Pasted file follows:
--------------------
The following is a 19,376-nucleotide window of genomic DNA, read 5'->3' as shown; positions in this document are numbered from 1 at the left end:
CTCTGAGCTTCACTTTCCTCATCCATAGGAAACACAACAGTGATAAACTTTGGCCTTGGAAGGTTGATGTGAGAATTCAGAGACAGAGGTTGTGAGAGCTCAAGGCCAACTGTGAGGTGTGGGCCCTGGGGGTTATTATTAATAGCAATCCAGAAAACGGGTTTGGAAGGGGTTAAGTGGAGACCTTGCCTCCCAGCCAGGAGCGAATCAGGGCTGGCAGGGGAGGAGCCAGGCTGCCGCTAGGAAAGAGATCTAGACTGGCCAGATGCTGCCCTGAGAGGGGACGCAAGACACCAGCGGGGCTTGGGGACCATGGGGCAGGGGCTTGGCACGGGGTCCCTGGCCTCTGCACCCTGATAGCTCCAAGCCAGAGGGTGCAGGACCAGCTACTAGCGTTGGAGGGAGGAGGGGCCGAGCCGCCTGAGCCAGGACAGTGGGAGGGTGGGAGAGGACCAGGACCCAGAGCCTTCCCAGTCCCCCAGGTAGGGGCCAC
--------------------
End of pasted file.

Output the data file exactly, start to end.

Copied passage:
The following is a 19,376-nucleotide window of genomic DNA, read 5'->3' as shown; positions in this document are numbered from 1 at the left end:
CTCTGAGCTTCACTTTCCTCATCCATAGGAAACACAACAGTGATAAACTTTGGCCTTGGAAGGTTGATGTGAGAATTCAGAGACAGAGGTTGTGAGAGCTCAAGGCCAACTGTGAGGTGTGGGCCCTGGGGGTTATTATTAATAGCAATCCAGAAAACGGGTTTGGAAGGGGTTAAGTGGAGACCTTGCCTCCCAGCCAGGAGCGAATCAGGGCTGGCAGGGGAGGAGCCAGGCTGCCGCTAGGAAAGAGATCTAGACTGGCCAGATGCTGCCCTGAGAGGGGACGCAAGACACCAGCGGGGCTTGGGGACCATGGGGCAGGGGCTTGGCACGGGGTCCCTGGCCTCTGCACCCTGATAGCTCCAAGCCAGAGGGTGCAGGACCAGCTACTAGCGTTGGAGGGAGGAGGGGCCGAGCCGCCTGAGCCAGGACAGTGGGAGGGTGGGAGAGGACCAGGACCCAGAGCCTTCCCAGTCCCCCAGGTAGGGGCCAC